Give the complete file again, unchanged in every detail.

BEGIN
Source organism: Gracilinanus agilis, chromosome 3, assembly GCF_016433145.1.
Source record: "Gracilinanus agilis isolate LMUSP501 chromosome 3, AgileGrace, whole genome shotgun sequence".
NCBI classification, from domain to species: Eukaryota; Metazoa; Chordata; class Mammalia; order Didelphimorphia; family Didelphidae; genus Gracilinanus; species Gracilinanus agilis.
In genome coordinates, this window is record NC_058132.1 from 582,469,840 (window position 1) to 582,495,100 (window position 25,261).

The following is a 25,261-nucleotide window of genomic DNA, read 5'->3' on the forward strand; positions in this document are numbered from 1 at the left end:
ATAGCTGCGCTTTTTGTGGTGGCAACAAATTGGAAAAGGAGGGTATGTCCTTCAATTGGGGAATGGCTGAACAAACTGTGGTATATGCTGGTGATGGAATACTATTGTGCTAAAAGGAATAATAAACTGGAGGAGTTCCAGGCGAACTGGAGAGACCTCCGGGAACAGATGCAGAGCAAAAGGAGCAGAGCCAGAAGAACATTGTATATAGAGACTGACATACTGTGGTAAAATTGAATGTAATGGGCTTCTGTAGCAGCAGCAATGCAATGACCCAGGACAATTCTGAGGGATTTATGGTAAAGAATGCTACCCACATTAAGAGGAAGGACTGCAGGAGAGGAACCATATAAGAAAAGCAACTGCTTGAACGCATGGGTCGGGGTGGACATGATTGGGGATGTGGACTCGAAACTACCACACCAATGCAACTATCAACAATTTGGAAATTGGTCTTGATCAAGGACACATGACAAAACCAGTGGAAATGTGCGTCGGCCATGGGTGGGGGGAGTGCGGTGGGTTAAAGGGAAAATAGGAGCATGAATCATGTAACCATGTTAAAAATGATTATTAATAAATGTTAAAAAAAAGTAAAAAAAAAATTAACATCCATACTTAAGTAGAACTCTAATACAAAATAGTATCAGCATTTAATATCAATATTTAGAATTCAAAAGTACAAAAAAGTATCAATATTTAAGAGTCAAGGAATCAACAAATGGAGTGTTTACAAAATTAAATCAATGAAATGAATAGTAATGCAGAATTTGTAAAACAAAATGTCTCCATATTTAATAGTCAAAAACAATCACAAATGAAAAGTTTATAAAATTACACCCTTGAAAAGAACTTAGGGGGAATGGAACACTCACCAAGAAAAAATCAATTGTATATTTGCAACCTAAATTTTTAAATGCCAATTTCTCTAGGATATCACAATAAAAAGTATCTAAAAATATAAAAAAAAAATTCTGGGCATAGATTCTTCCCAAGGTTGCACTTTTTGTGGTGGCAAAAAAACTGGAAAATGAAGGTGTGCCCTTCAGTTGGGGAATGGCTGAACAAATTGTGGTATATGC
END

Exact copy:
Source organism: Gracilinanus agilis, chromosome 3, assembly GCF_016433145.1.
Source record: "Gracilinanus agilis isolate LMUSP501 chromosome 3, AgileGrace, whole genome shotgun sequence".
NCBI classification, from domain to species: Eukaryota; Metazoa; Chordata; class Mammalia; order Didelphimorphia; family Didelphidae; genus Gracilinanus; species Gracilinanus agilis.
In genome coordinates, this window is record NC_058132.1 from 582,469,840 (window position 1) to 582,495,100 (window position 25,261).

The following is a 25,261-nucleotide window of genomic DNA, read 5'->3' on the forward strand; positions in this document are numbered from 1 at the left end:
ATAGCTGCGCTTTTTGTGGTGGCAACAAATTGGAAAAGGAGGGTATGTCCTTCAATTGGGGAATGGCTGAACAAACTGTGGTATATGCTGGTGATGGAATACTATTGTGCTAAAAGGAATAATAAACTGGAGGAGTTCCAGGCGAACTGGAGAGACCTCCGGGAACAGATGCAGAGCAAAAGGAGCAGAGCCAGAAGAACATTGTATATAGAGACTGACATACTGTGGTAAAATTGAATGTAATGGGCTTCTGTAGCAGCAGCAATGCAATGACCCAGGACAATTCTGAGGGATTTATGGTAAAGAATGCTACCCACATTAAGAGGAAGGACTGCAGGAGAGGAACCATATAAGAAAAGCAACTGCTTGAACGCATGGGTCGGGGTGGACATGATTGGGGATGTGGACTCGAAACTACCACACCAATGCAACTATCAACAATTTGGAAATTGGTCTTGATCAAGGACACATGACAAAACCAGTGGAAATGTGCGTCGGCCATGGGTGGGGGGAGTGCGGTGGGTTAAAGGGAAAATAGGAGCATGAATCATGTAACCATGTTAAAAATGATTATTAATAAATGTTAAAAAAAAGTAAAAAAAAAATTAACATCCATACTTAAGTAGAACTCTAATACAAAATAGTATCAGCATTTAATATCAATATTTAGAATTCAAAAGTACAAAAAAGTATCAATATTTAAGAGTCAAGGAATCAACAAATGGAGTGTTTACAAAATTAAATCAATGAAATGAATAGTAATGCAGAATTTGTAAAACAAAATGTCTCCATATTTAATAGTCAAAAACAATCACAAATGAAAAGTTTATAAAATTACACCCTTGAAAAGAACTTAGGGGGAATGGAACACTCACCAAGAAAAAATCAATTGTATATTTGCAACCTAAATTTTTAAATGCCAATTTCTCTAGGATATCACAATAAAAAGTATCTAAAAATATAAAAAAAAAATTCTGGGCATAGATTCTTCCCAAGGTTGCACTTTTTGTGGTGGCAAAAAAACTGGAAAATGAAGGTGTGCCCTTCAGTTGGGGAATGGCTGAACAAATTGTGGTATATGC